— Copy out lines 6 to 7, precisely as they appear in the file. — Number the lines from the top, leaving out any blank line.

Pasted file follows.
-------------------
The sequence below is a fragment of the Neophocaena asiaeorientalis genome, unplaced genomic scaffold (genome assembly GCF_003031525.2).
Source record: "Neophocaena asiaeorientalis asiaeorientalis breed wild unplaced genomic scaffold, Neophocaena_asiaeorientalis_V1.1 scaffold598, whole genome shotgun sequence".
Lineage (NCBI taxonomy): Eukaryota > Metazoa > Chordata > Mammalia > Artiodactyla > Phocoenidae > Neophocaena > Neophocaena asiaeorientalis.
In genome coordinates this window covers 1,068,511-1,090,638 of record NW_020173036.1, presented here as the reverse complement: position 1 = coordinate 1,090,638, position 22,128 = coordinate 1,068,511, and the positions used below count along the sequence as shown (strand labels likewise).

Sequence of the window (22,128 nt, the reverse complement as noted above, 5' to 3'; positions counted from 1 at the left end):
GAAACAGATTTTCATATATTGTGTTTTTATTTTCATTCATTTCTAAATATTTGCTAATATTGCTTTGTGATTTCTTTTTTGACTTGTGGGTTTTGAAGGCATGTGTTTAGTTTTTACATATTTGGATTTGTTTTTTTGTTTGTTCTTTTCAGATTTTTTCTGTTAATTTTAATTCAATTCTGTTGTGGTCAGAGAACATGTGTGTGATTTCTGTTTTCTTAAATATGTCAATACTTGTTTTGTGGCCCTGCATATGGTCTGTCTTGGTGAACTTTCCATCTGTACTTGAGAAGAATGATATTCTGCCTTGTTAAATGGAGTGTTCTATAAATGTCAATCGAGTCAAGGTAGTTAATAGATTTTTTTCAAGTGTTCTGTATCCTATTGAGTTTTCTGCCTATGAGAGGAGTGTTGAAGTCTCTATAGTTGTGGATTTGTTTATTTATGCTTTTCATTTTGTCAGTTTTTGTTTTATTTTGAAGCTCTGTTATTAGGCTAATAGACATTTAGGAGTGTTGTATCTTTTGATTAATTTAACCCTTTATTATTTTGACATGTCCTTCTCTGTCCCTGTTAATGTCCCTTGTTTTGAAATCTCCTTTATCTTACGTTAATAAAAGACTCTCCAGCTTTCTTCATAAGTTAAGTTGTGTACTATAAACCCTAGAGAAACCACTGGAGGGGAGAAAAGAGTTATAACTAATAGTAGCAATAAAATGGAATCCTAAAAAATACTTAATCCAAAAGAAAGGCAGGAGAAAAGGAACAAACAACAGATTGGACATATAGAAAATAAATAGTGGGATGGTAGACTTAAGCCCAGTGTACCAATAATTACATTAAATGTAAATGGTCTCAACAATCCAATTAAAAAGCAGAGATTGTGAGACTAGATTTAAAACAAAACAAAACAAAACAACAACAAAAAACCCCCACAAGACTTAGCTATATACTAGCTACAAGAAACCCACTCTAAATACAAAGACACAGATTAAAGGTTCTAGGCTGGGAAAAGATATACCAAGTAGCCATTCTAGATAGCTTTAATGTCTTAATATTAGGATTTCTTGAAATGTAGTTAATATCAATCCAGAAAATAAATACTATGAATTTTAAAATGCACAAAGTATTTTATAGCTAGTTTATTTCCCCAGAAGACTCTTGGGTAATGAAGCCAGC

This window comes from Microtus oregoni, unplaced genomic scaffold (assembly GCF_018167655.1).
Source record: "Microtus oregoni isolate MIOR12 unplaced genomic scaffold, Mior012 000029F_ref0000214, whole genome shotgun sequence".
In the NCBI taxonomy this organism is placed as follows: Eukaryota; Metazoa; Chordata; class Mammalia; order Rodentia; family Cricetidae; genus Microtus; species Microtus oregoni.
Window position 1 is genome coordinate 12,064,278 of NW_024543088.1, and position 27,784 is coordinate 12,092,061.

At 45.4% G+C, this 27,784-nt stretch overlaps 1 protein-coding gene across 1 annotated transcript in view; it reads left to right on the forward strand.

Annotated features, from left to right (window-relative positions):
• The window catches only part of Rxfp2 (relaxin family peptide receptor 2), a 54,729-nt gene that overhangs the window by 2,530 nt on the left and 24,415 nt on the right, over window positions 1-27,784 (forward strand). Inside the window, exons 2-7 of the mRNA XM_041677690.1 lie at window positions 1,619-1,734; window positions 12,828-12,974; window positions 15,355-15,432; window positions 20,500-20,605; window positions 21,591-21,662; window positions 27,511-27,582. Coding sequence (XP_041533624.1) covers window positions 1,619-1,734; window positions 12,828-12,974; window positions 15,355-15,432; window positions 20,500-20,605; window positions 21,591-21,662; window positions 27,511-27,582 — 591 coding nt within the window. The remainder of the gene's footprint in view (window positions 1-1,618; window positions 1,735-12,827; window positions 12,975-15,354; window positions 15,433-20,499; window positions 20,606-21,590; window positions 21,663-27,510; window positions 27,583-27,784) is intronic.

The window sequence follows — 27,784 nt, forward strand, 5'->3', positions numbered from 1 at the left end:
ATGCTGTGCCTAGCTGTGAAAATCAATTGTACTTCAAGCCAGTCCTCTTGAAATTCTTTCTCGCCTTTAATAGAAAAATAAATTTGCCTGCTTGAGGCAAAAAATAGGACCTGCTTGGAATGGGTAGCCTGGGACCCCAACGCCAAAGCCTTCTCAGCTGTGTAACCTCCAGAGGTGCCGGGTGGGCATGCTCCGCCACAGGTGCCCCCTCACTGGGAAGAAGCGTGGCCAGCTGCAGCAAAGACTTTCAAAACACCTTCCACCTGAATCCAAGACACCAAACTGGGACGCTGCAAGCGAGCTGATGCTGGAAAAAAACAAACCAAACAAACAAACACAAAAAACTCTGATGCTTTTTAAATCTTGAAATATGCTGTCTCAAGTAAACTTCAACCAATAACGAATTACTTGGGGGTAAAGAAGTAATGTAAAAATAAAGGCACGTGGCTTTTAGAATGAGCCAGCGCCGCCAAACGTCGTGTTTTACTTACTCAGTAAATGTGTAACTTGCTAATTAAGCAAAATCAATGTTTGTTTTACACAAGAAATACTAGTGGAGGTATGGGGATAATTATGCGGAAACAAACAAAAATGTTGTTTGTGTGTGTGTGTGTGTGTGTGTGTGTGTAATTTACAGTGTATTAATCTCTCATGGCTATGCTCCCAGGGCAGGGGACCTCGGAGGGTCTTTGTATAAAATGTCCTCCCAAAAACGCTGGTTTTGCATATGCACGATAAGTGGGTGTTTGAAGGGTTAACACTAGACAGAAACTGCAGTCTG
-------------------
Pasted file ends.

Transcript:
GAAACAGATTTTCATATATTGTGTTTTTATTTTCATTCATTTCTAAATATTTGCTAATATTGCTTTGTGATTTCTTTTTTGACTTGTGGGTTTTGAAGGCATGTGTTTAGTTTTTACATATTTGGATTTGTTTTTTTGTTTGTTCTTTTCAGATTTTTTCTGTTAATTTTAATTCAATTCTGTTGTGGTCAGAGAACATGTGTGTGATTTCTGTTTTCTTAAATATGTCAATACTTGTTTTGTGGCCCTGCATATGGTCTGTCTTGGTGAACTTTCCATCTGTACTTGAGAAGAATGATATTCTGCCTTGTTAAATGGAGTGTTCTATAAATGTCAATCGAGTCAAGGTAGTTAATAGATTTTTTTCAAGTGTTCTGTATCCTATTGAGTTTTCTGCCTATGAGAGGAGTGTTGAAGTCTCTATAGTTGTGGATTTGTTTATTTATGCTTTTCATTTTGTCAGTTTTTGTTTTATTTTGAAGCTCTGTTATTAGGCTAATAGACATTTAGGAGTGTTGTATCTTTTGATTAATTTAACCCTTTATTATTTTGACATGTCCTTCTCTGTCCCTGTTAATGTCCCTTGTTTTGAAATCTCCTTTATCTTACGTTAATAAAAGACTCTCCAGCTTTCTTCATAAGTTAAGTTGTGTACTATAAACCCTAGAGAAACCACTGGAGGGGAGAAAAGAGTTATAACTAATAGTAGCAATAAAATGGAATCCTAAAAAATACTTAATCCAAAAGAAAGGCAGGAGAAAAGGAACAAACAACAGATTGGACATATAGAAAATAAATAGTGGGATGGTAGACTTAAGCCCAGTGTACCAATAATTACATTAAATGTAAATGGTCTCAACAATCCAATTAAAAAGCAGAGATTGTGAGACTAGATTTAAAACAAAACAAAACAAAACAACAACAAAAAACCCCCACAAGACTTAGCTATATACTAGCTACAAGAAACCCACTCTAAATACAAAGACACAGATTAAAGGTTCTAGGCTGGGAAAAGATATACCAAGTAGCCATTCTAGATAGCTTTAATGTCTTAATATTAGGATTTCTTGAAATGTAGTTAATATCAATCCAGAAAATAAATACTATGAATTTTAAAATGCACAAAGTATTTTATAGCTAGTTTATTTCCCCAGAAGACTCTTGGGTAATGAAGCCAGC

This window comes from Microtus oregoni, unplaced genomic scaffold (assembly GCF_018167655.1).